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  • 1. RESIDENTIAL RESEARCH caribbean insight Key findings Caribbean buyers are primarily looking for lifestyle rather than investment returns, in a tax neutral environment Long-favoured by US, Canadian and northern European buyers, the Caribbean is increasingly popular with the rising number of HNWIs from Russia, the CIS and Latin America More influenced by the trajectory of the US economy than the Eurozone, improving US indicators in late 2012 are expected to act as a bellwether for the Caribbean in 2013 Prime prices have fallen by 10-20% since the financial crisis but the rate of decline is slowing and we expect some markets to experience price growth in 2013 The Barbados Government’s move to loosen residency permit rules to attract HNWI investment is a trend that may be replicated across the region Network update: Jumby Bay Island Knight Frank, one of the few RICS accredited global agencies operating in the region, has recently expanded its Caribbean residential network and now represents Jumby Bay for the international marketing of their properties, a secluded island two miles off Antigua accessible by boat only. Wholly-owned by a consortium of private homeowners the 300-acre island will be home to 56 properties (along with Hawksbill turtles), 52 of which have been completed with prices ranging from $5m to $30m+. To find out more about this secluded island please contact Christian De Meillac Six years on from the first signs of the financial crisis, the Caribbean looks to have weathered the storm. Sales volumes took the brunt of the impact, not just prices, but 2013 may see activity strengthen if the spike in enquiries seen at the end of 2012 persists: The positive economic noises emanating from the US Federal Reserve in late 2012 has boosted buyer confidence in the Caribbean’s luxury housing market. Under the influence of the US economy more than that of the Eurozone, the steady flow of good news – falling unemployment, strengthening GDP and rising house prices – had a direct impact on markets such as Barbados, St Barts and Mustique, translating into enquiries and sales in early 2013. Not since 2007 has the year started so positively. That said, the prime Caribbean market continues to lag the recovery seen in US prime cities such as New York and Miami, but it has been the large hotel-condo developments which have been most heavily affected with many mass market developments shelved. The positive news is that those developers that are not reliant on bank finance have either continued or restarted highend or ‘trophy’ projects in the more active markets such as St Barts, the Bahamas and Barbados. In 2012, the scramble amongst HNWIs for safe havens was intensified by the introduction of austerity-driven property taxes in Europe (UK, France, Spain and Portugal) which has led some HNWIs to review their investments from a tax perspective and although the Caribbean has yet to benefit significantly, it may have an increasing bearing on buyers’ decisions in 2013. that offer the most tax-efficient environment and lowest transactional costs. The Caribbean ticks all these boxes, and generally enjoys a backdrop of political stability, legal transparency, as well as increasing accessibility. Governments, such as that of Barbados, keen to attract further investment, have provided further incentives by adjusting residency rules to allow HNWIs with assets of $10m or more to gain an “indefinite special residency permit,” a trend we may see replicated elsewhere in 2013. The exponential rise in HNWIs worldwide set against a relatively finite supply of homes, particularly on the privately-owned islands of Mustique and Jumby Bay, has helped protect prices since the global economic downturn. US, Canadian and northern Europeans have traditionally been the mainstay of Caribbean demand but these lines are becoming increasingly blurred as newcomers from Russia & CIS and Latin America enter the market. With the number of HNWIs in Brazil and Russia forecast to rise by 59% and 76% between 2011 and 2016, their presence is likely to be increasingly evident on Caribbean shores. The combined effect of globalisation and the climate of austerity has led many wealthy investors to seek out the world’s best properties in the world’s best locations, in particular those For some buyers the weaker US dollar* has provided a currency play. We estimate prime prices have softened on average by 15% since the low point of the financial crisis in late 2008. Taking currency shifts into account this means Swiss and Canadian buyers enjoy, in real terms, an effective discount of 18% and 29% respectively. Figure 1 Figure 2 Where are our applicants looking to buy in the Caribbean? Indexed, 100 = Jan 2010 Volume of online Caribbean property searches 250 “ he combined effect T of globalisation and the climate of austerity has led many wealthy investors to seek out the world’s best properties in the world’s best locations.” Kate Everett-Allen, International Residential Research Barbados BVI Cayman Mustique St. Barts Jumby Bay Source: Knight Frank Caribbean 49.0% 17.6% 17.6% 9.7% 4.2% 1.9% Indexed 100 = Jan 2010 200 150 100 50 2010 2011 Source: Knight Frank Residential Research * for those islands where the US dollar is legal tender or or where the local currency is linked to the US dollar. 2012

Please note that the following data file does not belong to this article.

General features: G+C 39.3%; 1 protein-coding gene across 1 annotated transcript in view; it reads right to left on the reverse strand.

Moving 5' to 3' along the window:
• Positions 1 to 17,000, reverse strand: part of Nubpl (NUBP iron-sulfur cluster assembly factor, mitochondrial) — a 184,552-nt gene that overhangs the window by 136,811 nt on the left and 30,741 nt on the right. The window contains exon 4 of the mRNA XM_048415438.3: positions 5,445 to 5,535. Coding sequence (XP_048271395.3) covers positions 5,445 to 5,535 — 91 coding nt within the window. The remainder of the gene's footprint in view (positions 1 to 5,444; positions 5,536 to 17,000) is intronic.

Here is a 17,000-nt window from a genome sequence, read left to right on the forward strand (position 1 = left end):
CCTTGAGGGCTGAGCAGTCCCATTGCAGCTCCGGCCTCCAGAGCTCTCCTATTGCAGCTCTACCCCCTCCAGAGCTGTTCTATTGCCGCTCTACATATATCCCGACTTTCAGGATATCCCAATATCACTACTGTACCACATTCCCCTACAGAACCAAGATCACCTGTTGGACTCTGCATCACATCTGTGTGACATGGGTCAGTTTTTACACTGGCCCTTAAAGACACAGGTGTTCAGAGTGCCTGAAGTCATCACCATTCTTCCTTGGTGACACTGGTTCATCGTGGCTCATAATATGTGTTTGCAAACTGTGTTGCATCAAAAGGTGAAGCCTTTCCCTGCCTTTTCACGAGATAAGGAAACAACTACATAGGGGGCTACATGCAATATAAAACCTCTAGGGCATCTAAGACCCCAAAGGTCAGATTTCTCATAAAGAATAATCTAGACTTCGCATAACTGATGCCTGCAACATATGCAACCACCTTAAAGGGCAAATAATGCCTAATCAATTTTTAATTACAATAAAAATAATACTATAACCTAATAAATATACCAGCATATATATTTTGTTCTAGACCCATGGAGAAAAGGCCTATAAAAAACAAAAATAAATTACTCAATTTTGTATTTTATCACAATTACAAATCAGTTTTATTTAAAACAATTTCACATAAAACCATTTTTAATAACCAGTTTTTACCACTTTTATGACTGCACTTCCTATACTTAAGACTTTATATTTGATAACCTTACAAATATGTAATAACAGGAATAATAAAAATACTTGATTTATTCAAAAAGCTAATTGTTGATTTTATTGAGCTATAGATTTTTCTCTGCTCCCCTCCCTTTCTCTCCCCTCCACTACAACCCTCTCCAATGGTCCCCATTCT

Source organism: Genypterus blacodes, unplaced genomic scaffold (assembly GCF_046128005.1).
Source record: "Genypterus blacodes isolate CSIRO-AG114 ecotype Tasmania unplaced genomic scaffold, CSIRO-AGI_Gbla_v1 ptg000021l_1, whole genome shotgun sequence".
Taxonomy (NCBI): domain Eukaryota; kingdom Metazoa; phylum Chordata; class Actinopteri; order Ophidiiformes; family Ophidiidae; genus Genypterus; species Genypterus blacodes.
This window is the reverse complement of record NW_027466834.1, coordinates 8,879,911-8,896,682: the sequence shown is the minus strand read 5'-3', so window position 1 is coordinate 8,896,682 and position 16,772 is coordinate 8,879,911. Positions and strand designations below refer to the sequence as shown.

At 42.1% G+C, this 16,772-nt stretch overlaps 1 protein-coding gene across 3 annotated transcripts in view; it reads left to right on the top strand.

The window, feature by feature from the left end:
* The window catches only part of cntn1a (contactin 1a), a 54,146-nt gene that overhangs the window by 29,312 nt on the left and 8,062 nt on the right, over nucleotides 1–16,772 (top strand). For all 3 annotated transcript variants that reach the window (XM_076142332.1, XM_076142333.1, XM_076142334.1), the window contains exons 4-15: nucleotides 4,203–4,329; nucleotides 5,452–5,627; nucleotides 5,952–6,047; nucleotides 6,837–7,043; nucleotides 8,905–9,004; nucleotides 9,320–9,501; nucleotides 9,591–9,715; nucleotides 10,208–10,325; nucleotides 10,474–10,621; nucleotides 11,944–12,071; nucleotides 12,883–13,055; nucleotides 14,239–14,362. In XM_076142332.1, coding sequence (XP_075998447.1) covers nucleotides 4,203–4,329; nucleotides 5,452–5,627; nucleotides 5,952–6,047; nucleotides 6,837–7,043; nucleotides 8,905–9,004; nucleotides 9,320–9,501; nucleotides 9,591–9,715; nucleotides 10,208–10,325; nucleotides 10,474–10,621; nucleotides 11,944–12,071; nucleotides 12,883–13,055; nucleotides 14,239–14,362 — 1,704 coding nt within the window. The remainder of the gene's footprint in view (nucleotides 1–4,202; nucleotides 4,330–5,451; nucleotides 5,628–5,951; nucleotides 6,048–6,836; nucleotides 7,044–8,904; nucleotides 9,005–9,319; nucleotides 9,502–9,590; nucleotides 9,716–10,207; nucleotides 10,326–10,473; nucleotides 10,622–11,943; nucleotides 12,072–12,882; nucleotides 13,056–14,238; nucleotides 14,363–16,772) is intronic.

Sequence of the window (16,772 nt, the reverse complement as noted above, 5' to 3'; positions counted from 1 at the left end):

• 2. RESIDENTIAL RESEARCH caribbean insight Prime market snapshot 1. Grand Cayman 2. British Virgin Islands 3. St Barts In the first half of 2012, 230 properties were sold across the Cayman Islands with a total value of $151m, largely mirroring trends in 2011. Prime prices fell marginally by around 5% but prices in the most desirable locations such as Seven Mile Beach have held up. Comprised of 50 hilly and volcanic islands and islets, the British Virgin Islands are very popular with wealthy yachting enthusiasts. Prime prices on St Barts - often described as the “St Tropez of the Caribbean” – remained largely static in 2012. High quality, contemporary villas are most in demand, both on the waterfront and inland. The €2-€8m price bracket is currently the strongest. Foreign buyers represent around 85% of luxury property purchases on the islands, with most activity confined to Grand Cayman, and most seeking permanent residency. In 2012, Grand Cayman represented 18% of all our Caribbean enquiries, up from 13% in 2011. As the world’s sixth largest banking centre and the number one hedge fund jurisdiction, demand from HNWIs with offices in New York (a three hour flight) and Miami (a one hour flight) is consistently strong. Both the top-end of the market and the $3m-$5m bracket are performing well. The sale of homes priced between £1m and $3m are patchier as buyers push for often unachievable discounts. Most sales above $800,000 are largely discretionary and vendors are willing to wait to achieve their target price, or thereabouts. Although the market share of “non-belongers” has shrunk since 2008, we expect the development of North Sound (Oil Nut Bay, Yacht Club Costa Smeralda and surrounding islands) to spark more foreign interest in 2013. Dominican Republic 1 GRAND CAYMAN Gustavia, Saint Jean, Gouverneur and Flamands continue to be the main focus for international buyers. Together, these areas in the north and west, account for around half of the island’s property sales. French, Belgian, South American, and increasingly, US buyers represent the key nationalities purchasing on the island. Monegasque residents, many originating from the UK, are also evident. The final quarter of 2012 saw enquiries rise and these have been converted into sales early in 2013. BRITISH VIRGIN ISLANDS 2 Puerto Rico 3 ST BARTS 4 JUMBY BAY Saint Kitts and Nevis Jamaica Saint Vincent and the Grenadines BARBADOS 5 6 MUSTIQUE Grenada 4. Jumby Bay 5. Barbados 6. Mustique A 300-acre private island, accessible only by boat, Jumby Island lies two miles off the north east coast of Antigua. The island will be home to a maximum of 56 homes, 52 of which are completed. Demand, particularly from British, Italian and Canadian nationals strengthened in 2012. Favoured areas include Sandy Lane, Royal Westmoreland and waterfront property along the West Coast (in areas such as Holetown, Gibbs Beach and Mullins Bay) has also generated healthy interest. Together with St Barts, Mustique offers a high level of exclusivity. Managed by its consortium of owners, the Mustique Company, the island is comprised of more than 80 properties. Prices range from $5m-$30m+ with most recent activity focused on properties in the $10m+ price bracket. On completion the buyer becomes an equal shareholder in the Jumby Bay Island Company (JBIC). The JBIC has funded the $30m regeneration of the island’s only hotel, the 40-room Jumby Bay Hotel, managed by Rosewood on behalf of JBIC, the profits from which are reinvested into the preservation of the island. British, US and Italian buyers have been the most active nationalities in the market to date. 2 2012 saw prime prices on the island dip by around 5%. The average price of a typical prime property on the island now stands at approximately $850 per sq ft. However, prime waterfront properties remain in high demand with very limited supply. In 2012, nearly 50% of all our Caribbean enquiries related to Barbados. The island continues to appeal to a younger demographic than some of its Caribbean neighbours, many drawn to the relaxed lifestyle, and first class surfing. Prices have been supported by the finite nature of supply – usually only 5%-10% of the island’s properties are on the market at any one time – yet demand for homes in this long-established market is stronger. Since 2008, although asking prices may look to have fallen, achieved prices have remained static. Properties priced between $2 and $8m are currently seeing the strongest demand. The island is favoured by French, Belgian, Swiss and British buyers, many are motivated by the island’s unrivalled privacy and security.